Clinically, we see the knee in flexion , while full extension cannot be achieved.

Therapy depends on the cause of the disease. In case of cerebral palsy, we choose the prolongation of the flexor tendons of the knee joint. Total joint replacement is required in adults with deforming arthrosis and flexion contracture .

Leg deformities[edit | edit source]

Equinus dog[edit | edit source]

Czech foot vertical . It is a deformity that arises from disorders of the nervous system in spastic paralysis, weak paralysis after poliomyelitis or paralysis of the extensors of the leg.

Clinically, the foot is usually fixed in plantar flexion . The patient steps on the front part of the foot, is unable to step on the heel. Such walking leads to the collapse of the transverse arch and the formation of pressure marks on the tread surface. There is atrophy of the calf and leg muscles.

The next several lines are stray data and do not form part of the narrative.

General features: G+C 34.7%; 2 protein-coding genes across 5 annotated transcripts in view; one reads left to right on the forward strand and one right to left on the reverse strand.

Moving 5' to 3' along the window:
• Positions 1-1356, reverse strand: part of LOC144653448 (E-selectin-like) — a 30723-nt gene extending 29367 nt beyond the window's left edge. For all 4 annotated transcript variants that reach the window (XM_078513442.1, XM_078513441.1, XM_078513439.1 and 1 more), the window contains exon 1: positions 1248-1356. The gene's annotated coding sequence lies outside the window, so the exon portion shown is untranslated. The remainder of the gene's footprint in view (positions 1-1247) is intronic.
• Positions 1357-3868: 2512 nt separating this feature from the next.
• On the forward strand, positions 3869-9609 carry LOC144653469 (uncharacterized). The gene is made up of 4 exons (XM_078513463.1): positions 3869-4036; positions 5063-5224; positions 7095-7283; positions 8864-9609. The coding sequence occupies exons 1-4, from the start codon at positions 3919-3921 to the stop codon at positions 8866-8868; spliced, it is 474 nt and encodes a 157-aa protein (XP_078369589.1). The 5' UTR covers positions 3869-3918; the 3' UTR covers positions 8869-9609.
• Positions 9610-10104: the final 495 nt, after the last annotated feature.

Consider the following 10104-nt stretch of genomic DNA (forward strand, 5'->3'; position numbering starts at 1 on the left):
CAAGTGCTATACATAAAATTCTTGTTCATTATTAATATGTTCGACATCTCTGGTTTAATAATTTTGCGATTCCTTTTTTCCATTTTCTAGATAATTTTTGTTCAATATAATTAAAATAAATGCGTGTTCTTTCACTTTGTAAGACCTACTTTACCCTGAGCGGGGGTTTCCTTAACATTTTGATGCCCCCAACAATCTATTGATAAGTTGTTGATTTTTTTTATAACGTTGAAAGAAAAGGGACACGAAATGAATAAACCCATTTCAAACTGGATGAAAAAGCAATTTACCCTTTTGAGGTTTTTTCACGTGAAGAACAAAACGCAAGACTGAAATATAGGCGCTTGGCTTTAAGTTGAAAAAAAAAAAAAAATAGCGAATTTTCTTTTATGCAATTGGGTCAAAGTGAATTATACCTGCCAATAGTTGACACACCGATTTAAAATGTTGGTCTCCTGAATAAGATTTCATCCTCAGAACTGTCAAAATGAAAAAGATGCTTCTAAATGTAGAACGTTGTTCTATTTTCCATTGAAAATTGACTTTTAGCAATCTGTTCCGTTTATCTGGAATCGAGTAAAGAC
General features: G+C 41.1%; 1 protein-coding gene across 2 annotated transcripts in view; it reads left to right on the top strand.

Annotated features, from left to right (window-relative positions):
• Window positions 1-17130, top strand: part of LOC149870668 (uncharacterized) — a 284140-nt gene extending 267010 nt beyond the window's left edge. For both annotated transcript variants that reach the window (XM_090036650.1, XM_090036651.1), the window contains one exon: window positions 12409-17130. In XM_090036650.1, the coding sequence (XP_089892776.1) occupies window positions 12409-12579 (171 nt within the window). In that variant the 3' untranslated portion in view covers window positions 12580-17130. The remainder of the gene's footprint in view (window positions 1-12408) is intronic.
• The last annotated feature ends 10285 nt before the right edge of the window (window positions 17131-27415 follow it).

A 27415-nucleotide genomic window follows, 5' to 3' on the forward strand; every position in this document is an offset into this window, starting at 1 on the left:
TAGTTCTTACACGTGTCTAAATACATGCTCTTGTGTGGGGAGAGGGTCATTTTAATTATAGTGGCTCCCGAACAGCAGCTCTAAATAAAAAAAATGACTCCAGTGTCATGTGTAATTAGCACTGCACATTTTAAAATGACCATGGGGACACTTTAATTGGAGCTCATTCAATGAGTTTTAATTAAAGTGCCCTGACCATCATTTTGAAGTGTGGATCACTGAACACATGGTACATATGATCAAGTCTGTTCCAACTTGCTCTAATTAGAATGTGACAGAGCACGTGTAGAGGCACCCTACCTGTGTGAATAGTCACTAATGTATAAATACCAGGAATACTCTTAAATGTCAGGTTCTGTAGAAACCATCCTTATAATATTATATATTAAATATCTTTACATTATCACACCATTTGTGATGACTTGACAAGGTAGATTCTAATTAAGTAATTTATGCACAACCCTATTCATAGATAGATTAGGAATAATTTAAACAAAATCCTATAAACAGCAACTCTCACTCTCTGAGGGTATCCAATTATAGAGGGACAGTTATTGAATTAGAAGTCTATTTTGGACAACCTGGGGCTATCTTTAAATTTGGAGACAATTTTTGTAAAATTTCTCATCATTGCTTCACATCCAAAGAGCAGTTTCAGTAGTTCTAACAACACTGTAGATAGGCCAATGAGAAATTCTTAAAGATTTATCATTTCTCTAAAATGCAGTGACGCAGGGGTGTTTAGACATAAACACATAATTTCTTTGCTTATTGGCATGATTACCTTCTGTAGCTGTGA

Treatment can be conservative, which includes rehabilitation, exercises for the shortened Achilles tendon, or the use of a corrective cast.

The Achilles tendon can be surgically lengthened.

Pes excavatus[edit | edit source]

Clubfoot usually has neurological causes (myelodysplasia, muscular dystrophy), Friedreich's disease, or arises secondary to inflammation .

Clinically, the longitudinal arch is accentuated. A contracture of the plantar fascia and soft tissues in the plantar area occurs. The fingers tend to have a claw-like position and bruises occur in the area of ​​the metatarsal heads. The heels are varus.

Before therapy, it is necessary to send the patient for a neurological examination. It can be treated conservatively with special orthopedic shoes.